How to Track Your On-Chain Activity?

2 min read
DeFi Guides

The on-chain data combines all sorts of activities that users perform on public blockchains. On-chain metrics can help turn transaction information into valuable crypto market insights to serve as a basis for further analysis.

What Types of Activity Can You Track On-Chain?

You can inspect the on-chain activity for cryptocurrencies, smart contracts, and NFTs. The different aspects of the on-chain activity that you can track include the following:

  • Market characteristics (coin price, liquidity, market capitalization, etc.)
  • Supply (circulating, locked, total, etc.)
  • Wallet balances
  • Transaction data & history (state of transactions, associated fees, block data, etc.)
  • Another asset- or platform-specific data (mining difficulty, open interest in the futures market, smart money movement, real-time NFT sales data, etc.)

On-chain activity metrics can reveal more about a particular market's depth, health, and growth. However, to be able to track such information, the blockchain has to be public.

Tools For Tracking On-Chain Activity

The tools for tracking on-chain activity can be divided into two groups - multi-market (e.g.,, Glassnode, CryptoQuant, and Dune) and asset-specific (e.g., Etherscan, Polygonscan, and Tronscan).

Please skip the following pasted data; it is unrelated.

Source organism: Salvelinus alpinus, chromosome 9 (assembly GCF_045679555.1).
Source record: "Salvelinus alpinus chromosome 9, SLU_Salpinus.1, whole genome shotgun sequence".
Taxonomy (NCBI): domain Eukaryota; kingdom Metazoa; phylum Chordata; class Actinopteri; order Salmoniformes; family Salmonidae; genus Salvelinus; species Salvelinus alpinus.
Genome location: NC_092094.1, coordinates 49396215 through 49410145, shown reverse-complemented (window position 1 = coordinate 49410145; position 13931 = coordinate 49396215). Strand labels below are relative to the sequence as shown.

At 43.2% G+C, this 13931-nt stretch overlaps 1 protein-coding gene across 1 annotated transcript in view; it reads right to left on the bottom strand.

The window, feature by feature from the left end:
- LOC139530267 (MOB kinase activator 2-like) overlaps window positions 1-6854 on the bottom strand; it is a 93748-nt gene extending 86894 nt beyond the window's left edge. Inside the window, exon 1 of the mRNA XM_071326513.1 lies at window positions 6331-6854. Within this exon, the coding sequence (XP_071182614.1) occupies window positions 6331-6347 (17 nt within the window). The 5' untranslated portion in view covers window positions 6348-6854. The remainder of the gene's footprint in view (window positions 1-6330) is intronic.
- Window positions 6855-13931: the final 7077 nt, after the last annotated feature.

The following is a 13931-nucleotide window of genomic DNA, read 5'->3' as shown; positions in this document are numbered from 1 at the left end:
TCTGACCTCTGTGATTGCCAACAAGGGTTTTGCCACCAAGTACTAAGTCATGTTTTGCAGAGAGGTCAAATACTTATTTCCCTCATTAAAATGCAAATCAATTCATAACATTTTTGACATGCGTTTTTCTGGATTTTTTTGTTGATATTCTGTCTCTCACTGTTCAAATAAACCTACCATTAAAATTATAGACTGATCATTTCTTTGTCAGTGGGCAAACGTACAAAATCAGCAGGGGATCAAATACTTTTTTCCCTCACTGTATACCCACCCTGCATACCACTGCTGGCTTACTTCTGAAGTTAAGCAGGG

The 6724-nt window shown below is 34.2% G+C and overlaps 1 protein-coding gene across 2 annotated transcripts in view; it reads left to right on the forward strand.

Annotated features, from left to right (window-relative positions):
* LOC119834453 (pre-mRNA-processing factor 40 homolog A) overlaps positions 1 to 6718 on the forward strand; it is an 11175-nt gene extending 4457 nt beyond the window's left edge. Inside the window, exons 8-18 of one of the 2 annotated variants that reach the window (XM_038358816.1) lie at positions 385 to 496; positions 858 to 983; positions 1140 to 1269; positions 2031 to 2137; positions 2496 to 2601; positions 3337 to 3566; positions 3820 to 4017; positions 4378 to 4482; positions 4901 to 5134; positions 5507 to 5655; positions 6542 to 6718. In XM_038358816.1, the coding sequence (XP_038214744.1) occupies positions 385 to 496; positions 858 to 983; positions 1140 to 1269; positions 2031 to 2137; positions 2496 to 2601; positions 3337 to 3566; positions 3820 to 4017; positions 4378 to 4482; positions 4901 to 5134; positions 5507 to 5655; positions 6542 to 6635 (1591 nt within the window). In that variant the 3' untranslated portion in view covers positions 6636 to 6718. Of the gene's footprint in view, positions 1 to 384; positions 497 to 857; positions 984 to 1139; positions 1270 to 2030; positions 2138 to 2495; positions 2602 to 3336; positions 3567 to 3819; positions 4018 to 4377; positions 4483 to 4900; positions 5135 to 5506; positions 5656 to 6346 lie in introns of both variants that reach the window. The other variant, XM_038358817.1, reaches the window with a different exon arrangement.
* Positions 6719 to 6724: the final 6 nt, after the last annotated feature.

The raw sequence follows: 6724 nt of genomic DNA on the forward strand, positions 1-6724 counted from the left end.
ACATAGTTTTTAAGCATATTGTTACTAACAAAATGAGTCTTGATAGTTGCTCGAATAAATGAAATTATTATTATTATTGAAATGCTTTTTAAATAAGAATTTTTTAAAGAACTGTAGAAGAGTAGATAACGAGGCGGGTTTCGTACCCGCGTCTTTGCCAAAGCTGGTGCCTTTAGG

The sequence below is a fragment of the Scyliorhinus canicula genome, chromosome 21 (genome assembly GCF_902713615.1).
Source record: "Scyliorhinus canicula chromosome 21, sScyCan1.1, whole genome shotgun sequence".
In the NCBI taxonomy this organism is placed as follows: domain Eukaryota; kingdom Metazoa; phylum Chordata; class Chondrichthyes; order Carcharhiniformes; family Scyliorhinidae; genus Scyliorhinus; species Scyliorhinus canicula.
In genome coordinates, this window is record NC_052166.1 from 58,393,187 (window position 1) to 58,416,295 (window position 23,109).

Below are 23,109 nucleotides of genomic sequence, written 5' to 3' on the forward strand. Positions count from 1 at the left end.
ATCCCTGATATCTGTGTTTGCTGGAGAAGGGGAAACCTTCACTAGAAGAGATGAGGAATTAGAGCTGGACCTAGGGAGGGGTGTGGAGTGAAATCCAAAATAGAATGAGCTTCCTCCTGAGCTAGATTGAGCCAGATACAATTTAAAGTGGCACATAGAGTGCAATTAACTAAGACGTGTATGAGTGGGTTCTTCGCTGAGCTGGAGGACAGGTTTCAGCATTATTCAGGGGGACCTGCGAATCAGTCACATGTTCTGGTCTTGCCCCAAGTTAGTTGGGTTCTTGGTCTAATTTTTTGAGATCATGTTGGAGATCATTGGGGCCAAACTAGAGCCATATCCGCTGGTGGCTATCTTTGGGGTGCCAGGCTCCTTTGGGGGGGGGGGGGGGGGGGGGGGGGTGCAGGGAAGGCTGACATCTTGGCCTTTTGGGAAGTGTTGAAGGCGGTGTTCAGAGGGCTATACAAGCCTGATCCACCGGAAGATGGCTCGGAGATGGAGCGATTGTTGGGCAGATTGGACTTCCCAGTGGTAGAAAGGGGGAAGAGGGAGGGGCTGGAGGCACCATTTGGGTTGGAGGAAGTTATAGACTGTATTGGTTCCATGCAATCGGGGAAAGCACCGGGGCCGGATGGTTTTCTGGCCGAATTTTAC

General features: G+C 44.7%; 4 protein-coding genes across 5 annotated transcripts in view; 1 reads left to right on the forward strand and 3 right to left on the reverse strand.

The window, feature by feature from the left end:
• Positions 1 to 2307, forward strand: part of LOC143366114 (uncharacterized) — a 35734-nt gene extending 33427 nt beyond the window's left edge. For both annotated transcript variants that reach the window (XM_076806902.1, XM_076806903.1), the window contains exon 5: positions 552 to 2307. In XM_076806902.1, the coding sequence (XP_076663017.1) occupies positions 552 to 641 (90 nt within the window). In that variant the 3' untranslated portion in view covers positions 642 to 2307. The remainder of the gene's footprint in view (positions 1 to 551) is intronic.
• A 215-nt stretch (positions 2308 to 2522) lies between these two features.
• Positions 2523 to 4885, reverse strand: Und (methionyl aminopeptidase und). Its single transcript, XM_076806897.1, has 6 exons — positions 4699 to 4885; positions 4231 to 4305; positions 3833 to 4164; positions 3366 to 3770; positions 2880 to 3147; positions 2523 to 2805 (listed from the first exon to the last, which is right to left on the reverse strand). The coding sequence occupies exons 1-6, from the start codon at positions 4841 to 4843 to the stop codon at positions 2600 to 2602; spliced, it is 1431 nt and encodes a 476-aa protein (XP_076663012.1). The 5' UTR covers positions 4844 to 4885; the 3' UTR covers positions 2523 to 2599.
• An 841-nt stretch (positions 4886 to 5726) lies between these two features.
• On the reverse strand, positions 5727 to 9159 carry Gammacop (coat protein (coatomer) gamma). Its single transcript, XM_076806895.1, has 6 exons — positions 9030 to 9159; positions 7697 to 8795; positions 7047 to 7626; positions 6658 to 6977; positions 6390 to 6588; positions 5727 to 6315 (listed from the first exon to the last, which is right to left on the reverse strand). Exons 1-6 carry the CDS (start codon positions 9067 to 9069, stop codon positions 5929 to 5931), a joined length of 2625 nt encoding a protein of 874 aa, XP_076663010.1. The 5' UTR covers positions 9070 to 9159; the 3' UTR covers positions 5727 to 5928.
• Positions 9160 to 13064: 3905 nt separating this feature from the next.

Using Etherscan to Track On-Chain Activity

Let’s take Etherscan, for example, since it is the go-to tool for on-chain analysis of the Ethereum ecosystem. You can use it to track Ether transactions and wallet balances, review smart contracts, view or even mint NFTs, and more.

Broad Market View

The homepage overviews the latest developments in the Ethereum ecosystem, including Ether’s price, market cap, transaction volume, block data, and more.

However, you can dive deeper to explore wallet- or token-specific data.

Transaction Analysis

Etherscan works similarly to a search engine. It indexes all transactions taking place on the Ethereum blockchain. All the information is public for anyone to review by simply entering a wallet or a token address in the search bar.

Etherscan then lists the transaction history associated with the search, and other relevant information (e.g., wallet address of the originator and recipient, block data, transaction date, value, and transaction fee), as shown in the example below.

If you want to explore the details of a particular transaction, simply click on its hash.

Smart Contract Creation & Analysis

You can also use Etherscan to inspect token contracts or even create one (note that you will need to connect a wallet for this).

Etherscan is a good source for double-checking whether a particular wallet address or a contract has been used for malicious purposes.

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